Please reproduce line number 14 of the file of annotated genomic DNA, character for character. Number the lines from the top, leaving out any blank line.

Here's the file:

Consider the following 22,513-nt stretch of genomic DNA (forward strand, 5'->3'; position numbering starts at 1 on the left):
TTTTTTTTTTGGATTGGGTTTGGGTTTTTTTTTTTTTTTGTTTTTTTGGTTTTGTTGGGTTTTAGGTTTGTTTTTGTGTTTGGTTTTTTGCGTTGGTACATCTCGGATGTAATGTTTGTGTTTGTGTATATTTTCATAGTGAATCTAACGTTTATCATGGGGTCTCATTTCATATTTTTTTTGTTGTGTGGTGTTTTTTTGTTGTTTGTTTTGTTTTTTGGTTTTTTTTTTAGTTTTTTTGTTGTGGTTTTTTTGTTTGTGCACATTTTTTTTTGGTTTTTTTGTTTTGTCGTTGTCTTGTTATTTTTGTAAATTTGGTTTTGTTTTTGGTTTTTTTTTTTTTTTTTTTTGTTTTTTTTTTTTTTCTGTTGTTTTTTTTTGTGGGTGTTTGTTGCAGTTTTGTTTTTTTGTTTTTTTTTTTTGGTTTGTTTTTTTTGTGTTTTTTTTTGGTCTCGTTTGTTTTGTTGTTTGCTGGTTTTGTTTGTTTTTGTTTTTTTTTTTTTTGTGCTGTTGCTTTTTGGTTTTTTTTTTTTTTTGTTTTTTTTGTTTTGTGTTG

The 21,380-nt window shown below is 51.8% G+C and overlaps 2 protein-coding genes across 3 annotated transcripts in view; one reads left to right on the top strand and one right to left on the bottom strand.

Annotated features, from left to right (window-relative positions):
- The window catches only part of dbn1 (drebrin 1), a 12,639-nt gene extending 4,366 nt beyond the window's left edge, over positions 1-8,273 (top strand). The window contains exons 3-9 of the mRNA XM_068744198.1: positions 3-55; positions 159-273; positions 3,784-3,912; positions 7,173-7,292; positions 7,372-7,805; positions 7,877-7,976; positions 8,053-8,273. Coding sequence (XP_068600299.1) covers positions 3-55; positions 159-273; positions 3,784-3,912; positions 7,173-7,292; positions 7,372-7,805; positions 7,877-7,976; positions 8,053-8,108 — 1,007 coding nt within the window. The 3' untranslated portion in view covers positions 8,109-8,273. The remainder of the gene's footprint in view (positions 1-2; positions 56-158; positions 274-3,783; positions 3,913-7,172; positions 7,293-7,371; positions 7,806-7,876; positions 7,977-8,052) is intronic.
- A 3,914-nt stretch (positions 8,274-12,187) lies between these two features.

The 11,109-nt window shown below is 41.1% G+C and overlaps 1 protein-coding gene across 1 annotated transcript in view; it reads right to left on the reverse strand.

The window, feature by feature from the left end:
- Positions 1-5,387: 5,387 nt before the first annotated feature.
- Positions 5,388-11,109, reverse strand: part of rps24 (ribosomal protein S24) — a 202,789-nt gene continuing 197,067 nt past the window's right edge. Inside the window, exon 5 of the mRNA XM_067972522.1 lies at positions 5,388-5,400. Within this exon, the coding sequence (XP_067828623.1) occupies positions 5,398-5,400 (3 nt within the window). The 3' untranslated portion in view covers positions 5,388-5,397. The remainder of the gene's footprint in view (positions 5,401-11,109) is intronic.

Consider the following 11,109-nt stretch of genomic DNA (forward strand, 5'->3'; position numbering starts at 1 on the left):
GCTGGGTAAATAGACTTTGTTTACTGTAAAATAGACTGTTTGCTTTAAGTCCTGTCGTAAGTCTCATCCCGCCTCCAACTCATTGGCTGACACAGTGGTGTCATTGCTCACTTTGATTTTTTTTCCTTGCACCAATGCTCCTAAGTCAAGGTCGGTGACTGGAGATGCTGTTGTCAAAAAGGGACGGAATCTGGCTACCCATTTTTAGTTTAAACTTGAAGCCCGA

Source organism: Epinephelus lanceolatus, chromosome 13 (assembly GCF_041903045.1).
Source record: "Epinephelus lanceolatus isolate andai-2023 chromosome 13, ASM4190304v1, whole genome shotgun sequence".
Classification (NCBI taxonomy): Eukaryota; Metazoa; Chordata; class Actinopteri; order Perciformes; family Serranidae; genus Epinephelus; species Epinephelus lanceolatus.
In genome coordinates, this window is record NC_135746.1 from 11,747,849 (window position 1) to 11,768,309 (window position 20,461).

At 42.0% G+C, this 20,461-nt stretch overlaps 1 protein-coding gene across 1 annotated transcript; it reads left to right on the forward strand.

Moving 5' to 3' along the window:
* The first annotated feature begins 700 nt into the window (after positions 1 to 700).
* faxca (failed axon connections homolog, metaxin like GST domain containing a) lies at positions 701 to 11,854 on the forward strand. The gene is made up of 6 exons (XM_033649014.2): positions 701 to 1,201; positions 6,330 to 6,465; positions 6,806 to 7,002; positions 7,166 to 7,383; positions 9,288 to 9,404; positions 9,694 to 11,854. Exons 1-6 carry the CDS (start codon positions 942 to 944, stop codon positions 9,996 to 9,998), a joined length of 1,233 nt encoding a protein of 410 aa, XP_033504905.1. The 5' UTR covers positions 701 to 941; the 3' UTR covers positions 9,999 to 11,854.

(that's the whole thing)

Source record: "Epinephelus lanceolatus isolate andai-2023 chromosome 13, ASM4190304v1, whole genome shotgun sequence".